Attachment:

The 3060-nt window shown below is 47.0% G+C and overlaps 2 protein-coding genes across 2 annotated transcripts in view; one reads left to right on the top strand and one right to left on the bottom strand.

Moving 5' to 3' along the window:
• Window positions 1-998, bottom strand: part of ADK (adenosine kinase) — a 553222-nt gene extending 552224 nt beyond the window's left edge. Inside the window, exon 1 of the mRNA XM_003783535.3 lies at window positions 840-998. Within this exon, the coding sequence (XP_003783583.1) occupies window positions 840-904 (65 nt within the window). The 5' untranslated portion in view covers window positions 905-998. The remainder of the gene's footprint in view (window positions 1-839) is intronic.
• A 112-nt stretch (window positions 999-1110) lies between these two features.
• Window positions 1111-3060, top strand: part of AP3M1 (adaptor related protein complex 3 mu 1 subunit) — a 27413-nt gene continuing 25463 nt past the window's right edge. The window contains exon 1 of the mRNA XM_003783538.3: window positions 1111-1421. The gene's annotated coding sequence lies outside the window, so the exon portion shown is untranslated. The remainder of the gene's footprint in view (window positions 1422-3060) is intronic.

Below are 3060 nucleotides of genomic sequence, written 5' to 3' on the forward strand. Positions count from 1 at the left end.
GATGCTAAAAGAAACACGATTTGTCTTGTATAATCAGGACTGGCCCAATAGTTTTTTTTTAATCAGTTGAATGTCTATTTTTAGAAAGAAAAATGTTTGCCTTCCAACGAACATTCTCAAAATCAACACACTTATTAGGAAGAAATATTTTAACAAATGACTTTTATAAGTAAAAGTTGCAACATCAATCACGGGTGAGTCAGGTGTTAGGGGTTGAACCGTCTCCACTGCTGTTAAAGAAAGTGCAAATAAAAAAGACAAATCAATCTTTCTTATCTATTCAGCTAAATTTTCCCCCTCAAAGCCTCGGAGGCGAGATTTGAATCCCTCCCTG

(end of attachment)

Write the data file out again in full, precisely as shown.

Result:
The 3060-nt window shown below is 47.0% G+C and overlaps 2 protein-coding genes across 2 annotated transcripts in view; one reads left to right on the top strand and one right to left on the bottom strand.

Moving 5' to 3' along the window:
• Window positions 1-998, bottom strand: part of ADK (adenosine kinase) — a 553222-nt gene extending 552224 nt beyond the window's left edge. Inside the window, exon 1 of the mRNA XM_003783535.3 lies at window positions 840-998. Within this exon, the coding sequence (XP_003783583.1) occupies window positions 840-904 (65 nt within the window). The 5' untranslated portion in view covers window positions 905-998. The remainder of the gene's footprint in view (window positions 1-839) is intronic.
• A 112-nt stretch (window positions 999-1110) lies between these two features.
• Window positions 1111-3060, top strand: part of AP3M1 (adaptor related protein complex 3 mu 1 subunit) — a 27413-nt gene continuing 25463 nt past the window's right edge. The window contains exon 1 of the mRNA XM_003783538.3: window positions 1111-1421. The gene's annotated coding sequence lies outside the window, so the exon portion shown is untranslated. The remainder of the gene's footprint in view (window positions 1422-3060) is intronic.

Below are 3060 nucleotides of genomic sequence, written 5' to 3' on the forward strand. Positions count from 1 at the left end.
GATGCTAAAAGAAACACGATTTGTCTTGTATAATCAGGACTGGCCCAATAGTTTTTTTTTAATCAGTTGAATGTCTATTTTTAGAAAGAAAAATGTTTGCCTTCCAACGAACATTCTCAAAATCAACACACTTATTAGGAAGAAATATTTTAACAAATGACTTTTATAAGTAAAAGTTGCAACATCAATCACGGGTGAGTCAGGTGTTAGGGGTTGAACCGTCTCCACTGCTGTTAAAGAAAGTGCAAATAAAAAAGACAAATCAATCTTTCTTATCTATTCAGCTAAATTTTCCCCCTCAAAGCCTCGGAGGCGAGATTTGAATCCCTCCCTG